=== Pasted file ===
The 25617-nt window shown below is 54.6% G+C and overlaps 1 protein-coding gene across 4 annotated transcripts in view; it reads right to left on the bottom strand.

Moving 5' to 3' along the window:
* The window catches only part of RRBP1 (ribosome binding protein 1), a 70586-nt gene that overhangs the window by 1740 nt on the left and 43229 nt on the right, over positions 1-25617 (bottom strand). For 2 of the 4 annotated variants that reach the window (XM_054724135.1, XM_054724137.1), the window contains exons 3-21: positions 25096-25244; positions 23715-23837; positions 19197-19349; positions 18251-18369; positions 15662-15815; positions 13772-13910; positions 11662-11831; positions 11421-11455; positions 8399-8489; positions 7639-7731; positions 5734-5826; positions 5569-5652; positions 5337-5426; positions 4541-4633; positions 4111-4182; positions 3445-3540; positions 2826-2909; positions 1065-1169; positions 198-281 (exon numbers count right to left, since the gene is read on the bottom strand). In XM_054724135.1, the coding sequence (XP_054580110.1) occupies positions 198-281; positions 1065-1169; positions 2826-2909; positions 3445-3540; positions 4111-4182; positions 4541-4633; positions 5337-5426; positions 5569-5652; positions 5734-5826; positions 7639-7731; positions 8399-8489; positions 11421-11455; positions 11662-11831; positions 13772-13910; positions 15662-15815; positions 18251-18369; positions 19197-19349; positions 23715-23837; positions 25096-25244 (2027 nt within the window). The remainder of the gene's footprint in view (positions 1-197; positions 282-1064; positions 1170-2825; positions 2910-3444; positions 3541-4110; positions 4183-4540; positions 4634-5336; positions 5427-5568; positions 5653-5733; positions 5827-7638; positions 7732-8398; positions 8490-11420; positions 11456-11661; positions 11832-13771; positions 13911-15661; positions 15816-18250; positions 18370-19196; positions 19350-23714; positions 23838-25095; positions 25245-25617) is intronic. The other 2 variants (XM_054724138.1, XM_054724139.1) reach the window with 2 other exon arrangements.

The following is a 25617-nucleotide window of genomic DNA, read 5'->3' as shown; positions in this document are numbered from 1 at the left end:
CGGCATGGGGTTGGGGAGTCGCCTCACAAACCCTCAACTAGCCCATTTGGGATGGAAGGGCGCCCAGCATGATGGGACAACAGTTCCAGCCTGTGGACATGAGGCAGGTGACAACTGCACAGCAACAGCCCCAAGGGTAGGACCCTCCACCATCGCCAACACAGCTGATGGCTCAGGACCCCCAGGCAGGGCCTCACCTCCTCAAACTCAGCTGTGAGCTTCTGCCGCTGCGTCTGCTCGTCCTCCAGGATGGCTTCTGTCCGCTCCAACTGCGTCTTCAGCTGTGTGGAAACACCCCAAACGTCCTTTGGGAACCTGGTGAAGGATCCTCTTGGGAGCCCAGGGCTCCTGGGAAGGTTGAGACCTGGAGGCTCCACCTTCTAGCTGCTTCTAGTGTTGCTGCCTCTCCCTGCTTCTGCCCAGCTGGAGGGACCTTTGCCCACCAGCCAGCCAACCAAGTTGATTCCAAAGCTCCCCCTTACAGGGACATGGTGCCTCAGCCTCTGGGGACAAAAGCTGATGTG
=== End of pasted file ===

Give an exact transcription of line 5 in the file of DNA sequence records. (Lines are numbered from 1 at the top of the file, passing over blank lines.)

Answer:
CGGCATGGGGTTGGGGAGTCGCCTCACAAACCCTCAACTAGCCCATTTGGGATGGAAGGGCGCCCAGCATGATGGGACAACAGTTCCAGCCTGTGGACATGAGGCAGGTGACAACTGCACAGCAACAGCCCCAAGGGTAGGACCCTCCACCATCGCCAACACAGCTGATGGCTCAGGACCCCCAGGCAGGGCCTCACCTCCTCAAACTCAGCTGTGAGCTTCTGCCGCTGCGTCTGCTCGTCCTCCAGGATGGCTTCTGTCCGCTCCAACTGCGTCTTCAGCTGTGTGGAAACACCCCAAACGTCCTTTGGGAACCTGGTGAAGGATCCTCTTGGGAGCCCAGGGCTCCTGGGAAGGTTGAGACCTGGAGGCTCCACCTTCTAGCTGCTTCTAGTGTTGCTGCCTCTCCCTGCTTCTGCCCAGCTGGAGGGACCTTTGCCCACCAGCCAGCCAACCAAGTTGATTCCAAAGCTCCCCCTTACAGGGACATGGTGCCTCAGCCTCTGGGGACAAAAGCTGATGTG